Life in 3D

I’ve been taking a MOOC (Massively Open Online Course) on Archaeology at for the last month or so, and have really been enjoying it. Each week’s lesson includes a set of videos, readings, exercises, and a quiz. For this week’s topic, “What do you do with what you find?”, I chose an exercise that involved installing and using a (free!) 3D modeling program called 123D Catch.

The estimated time for the exercise was 2 hours, and I suppose I could have stopped after spending  just that. But of course I needed to create more than one model, and then I needed to tweak-tweak-tweak. I’m guessing I have about 14 hours into it by now.

The best of these models was of a sundial at the Cornell Plantations. Here’s a screen print of the output. The software provides an embed code to publish a navigable version on your web site, but the embed doesn’t work on… so here’s a link to the manipulable 3D: or you can watch a video of it at

Sundial 3d screenshot

Sundial Screenshot

To create the model, I took 64 shots from about 5 feet away from the sundial. The software has an option to show the camera angles:

Sundial screenshot with cameras

Sundial screenshot with cameras

There is also an option to manually stitch the photos, so if it’s missing something, you can let it know where to get the information. The automatically generated version of the sundial was pretty good, but the smaller items required a lot of manual stitching.

The end result was a little like a Quicktime VR with a lot more detail, and a little like a video game. Lots of fun, in a nerdy way.


Like many photographers, I take lots and lots of pictures that get deleted (probably 5-10 deletions or more for every keeper), and many more that never make it out of Lightroom. I keep some of those because I like them, but there’s a problem that I just don’t know how to deal with — too much noise, perhaps, or something that’s in the frame that I can’t get rid of.

One such shot I took in spring of 2012. I loved the subject – magnolia blossoms reflected in the chapel window – but the angle was just too awkward. You can see the original at the bottom of this post. Because of the placement of buildings and trees, shooting it straight on meant that the bottom of the window appeared to be twice the size of the top; so I took a longer shot from the side. I’ve revisited the photo a few times over the past year but wasn’t able to do much with it.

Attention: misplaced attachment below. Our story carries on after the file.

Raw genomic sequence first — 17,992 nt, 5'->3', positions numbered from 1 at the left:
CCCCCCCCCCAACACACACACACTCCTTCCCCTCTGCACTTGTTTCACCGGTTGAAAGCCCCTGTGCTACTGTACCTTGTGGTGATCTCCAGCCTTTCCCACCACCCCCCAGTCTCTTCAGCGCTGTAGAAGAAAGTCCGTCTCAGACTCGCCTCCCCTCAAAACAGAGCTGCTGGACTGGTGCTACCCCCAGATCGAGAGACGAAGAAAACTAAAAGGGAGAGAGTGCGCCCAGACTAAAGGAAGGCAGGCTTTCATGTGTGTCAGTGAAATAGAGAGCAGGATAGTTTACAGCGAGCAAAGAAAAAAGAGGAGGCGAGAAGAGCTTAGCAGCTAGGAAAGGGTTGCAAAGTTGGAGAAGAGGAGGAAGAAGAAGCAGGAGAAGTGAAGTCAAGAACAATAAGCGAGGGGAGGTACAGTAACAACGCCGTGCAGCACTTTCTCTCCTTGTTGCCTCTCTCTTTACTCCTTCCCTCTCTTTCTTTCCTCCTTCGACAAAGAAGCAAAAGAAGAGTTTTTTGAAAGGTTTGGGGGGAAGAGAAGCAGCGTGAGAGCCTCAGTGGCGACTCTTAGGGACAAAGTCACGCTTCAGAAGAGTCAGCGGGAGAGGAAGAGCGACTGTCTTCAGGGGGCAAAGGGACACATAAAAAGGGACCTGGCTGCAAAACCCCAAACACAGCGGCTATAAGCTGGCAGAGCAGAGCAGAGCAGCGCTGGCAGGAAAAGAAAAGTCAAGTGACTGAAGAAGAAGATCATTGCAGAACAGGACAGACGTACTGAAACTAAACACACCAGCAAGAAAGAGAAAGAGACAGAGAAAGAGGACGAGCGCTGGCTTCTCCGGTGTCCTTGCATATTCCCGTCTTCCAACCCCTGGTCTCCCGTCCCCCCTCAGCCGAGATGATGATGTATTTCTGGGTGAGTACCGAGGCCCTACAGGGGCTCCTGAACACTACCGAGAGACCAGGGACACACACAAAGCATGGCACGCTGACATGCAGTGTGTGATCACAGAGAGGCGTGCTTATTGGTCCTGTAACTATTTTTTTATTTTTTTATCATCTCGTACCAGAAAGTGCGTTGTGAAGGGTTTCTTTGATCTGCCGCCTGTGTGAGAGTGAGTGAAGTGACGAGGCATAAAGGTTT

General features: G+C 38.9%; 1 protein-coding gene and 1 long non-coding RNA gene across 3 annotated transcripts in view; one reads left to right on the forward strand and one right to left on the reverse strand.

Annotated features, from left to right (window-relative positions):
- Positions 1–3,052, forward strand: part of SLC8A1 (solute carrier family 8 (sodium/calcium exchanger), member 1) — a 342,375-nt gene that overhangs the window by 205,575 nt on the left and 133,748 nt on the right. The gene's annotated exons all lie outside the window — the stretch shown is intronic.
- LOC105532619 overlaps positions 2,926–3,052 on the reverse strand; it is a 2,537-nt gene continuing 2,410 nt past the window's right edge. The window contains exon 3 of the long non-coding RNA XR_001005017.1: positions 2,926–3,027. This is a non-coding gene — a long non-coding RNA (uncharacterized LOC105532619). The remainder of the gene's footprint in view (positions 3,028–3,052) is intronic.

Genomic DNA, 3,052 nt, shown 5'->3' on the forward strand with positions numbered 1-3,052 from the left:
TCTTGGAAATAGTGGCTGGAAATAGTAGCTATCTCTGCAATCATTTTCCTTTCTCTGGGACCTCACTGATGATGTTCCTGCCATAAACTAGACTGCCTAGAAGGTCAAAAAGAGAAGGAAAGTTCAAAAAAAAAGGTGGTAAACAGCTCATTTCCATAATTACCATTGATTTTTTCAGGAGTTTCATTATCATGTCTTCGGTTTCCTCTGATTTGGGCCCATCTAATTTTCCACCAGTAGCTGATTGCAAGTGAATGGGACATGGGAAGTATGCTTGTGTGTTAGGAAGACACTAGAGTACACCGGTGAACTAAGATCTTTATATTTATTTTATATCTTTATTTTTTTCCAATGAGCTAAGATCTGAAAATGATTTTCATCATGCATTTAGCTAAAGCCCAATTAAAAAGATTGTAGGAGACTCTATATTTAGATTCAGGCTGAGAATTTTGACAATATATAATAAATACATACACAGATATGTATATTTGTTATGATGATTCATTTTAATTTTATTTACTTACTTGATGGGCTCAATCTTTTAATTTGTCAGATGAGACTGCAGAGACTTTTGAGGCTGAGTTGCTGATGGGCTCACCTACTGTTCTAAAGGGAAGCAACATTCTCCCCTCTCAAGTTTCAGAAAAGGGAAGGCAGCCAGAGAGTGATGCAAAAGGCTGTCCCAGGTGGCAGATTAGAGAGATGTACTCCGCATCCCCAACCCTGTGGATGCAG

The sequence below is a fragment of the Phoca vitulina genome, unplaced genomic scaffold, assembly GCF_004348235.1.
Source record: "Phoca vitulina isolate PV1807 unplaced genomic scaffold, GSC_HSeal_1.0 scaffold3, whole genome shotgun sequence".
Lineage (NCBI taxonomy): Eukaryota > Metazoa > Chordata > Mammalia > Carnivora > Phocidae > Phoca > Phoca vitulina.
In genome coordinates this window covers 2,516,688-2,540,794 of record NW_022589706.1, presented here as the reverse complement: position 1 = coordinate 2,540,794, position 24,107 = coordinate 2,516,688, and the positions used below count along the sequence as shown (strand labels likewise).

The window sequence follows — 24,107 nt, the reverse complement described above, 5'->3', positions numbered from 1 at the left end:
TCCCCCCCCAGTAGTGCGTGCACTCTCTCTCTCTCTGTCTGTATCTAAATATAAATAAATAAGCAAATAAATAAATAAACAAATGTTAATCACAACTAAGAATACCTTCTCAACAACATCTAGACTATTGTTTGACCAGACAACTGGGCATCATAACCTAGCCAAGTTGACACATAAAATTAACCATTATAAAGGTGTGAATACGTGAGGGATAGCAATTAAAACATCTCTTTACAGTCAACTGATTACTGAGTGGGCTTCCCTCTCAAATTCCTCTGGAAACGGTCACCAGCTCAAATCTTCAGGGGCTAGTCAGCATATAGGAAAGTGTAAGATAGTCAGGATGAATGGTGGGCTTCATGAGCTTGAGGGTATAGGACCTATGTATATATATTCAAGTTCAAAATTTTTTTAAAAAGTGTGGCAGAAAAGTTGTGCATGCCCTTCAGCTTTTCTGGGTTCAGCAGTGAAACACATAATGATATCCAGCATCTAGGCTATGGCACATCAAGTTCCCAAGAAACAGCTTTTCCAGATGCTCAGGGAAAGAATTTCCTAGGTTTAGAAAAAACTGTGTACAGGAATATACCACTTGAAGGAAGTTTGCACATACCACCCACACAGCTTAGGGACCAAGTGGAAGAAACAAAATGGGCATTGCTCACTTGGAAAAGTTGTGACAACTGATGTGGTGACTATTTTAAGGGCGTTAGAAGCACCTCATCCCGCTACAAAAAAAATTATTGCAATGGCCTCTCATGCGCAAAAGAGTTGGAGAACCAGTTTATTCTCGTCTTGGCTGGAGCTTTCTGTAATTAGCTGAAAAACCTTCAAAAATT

In my web wanderings today, I read about the new “upright” feature in Lightroom 5. Like magic, this feature modified the photo to look (mostly) like it was taken straight on! Here it is:

Sage Chapel Magnolias

“Upright” version

While it’s not perfect – for example, you can see more levels of detail in the bricks to the right of the window, and the circular window on top is a bit distorted – it does an amazing job of modifying perspective.

The steps I used in this example were:

  1. Under Lens Corrections / Basic, click Enable Profile Corrections and Constrain Crop
  2. Still under Lens Corrections, under Upright, select Full.
  3. Under Lens Corrections / Manual, I used the Aspect slider to make the window look wider.

Here’s the original:

Sage Hall Magnolias


Note that using the tool requires losing parts of the image around the edges, but this shouldn’t be a problem if the original has enough fluff to compensate.

The Upright tool works similar magic on uneven horizon lines, photos taken with wide angle cameras, and more. What a great addition to an already great program!


The new Photoshop was released yesterday, as part of the new subscription-based Creative Cloud. Because it seems that Adobe is holding all of its users hostage by making them pay a monthly subscription for software titles that could previously be bought off-the-shelf, I had considered making a statement by not continuing to buy Adobe. But the new Photoshop CC has that one to-die-for feature: Camera Shake Reduction.

And of course I had to test this feature out on a shot that I took on Saturday. All of the wildlife photo opportunities that have come my way recently have been a major test for my 70-300mm lens: those hawk, fox, and heron babies are generally kept away from the paparazzi by their watchful parents. So, I’ve been zooming in as far as possible, which unfortunately leads to camera shake. (Either that, or I get so excited by the photo opportunity that I can’t keep still! I’m not sure which of these is the cause.)

Here’s the shot that I took Saturday – since the shake is difficult to notice in the small size displayed in a browser window, I’m presenting the “unshaken” version:

Heron Landing

Heron Landing

Look a little closer. The pre-camera-shake-reduction-filtered version is on the left; the processed version is on the right.

before after

The verdict? Yes — the shake goes away, differently than if I had just sharpened the photo. The result is a bit more noise and some loss of detail. Do I think it’s worth it? Yes… and it will be more worth it once the other plug-ins that I own are updated to work with CC!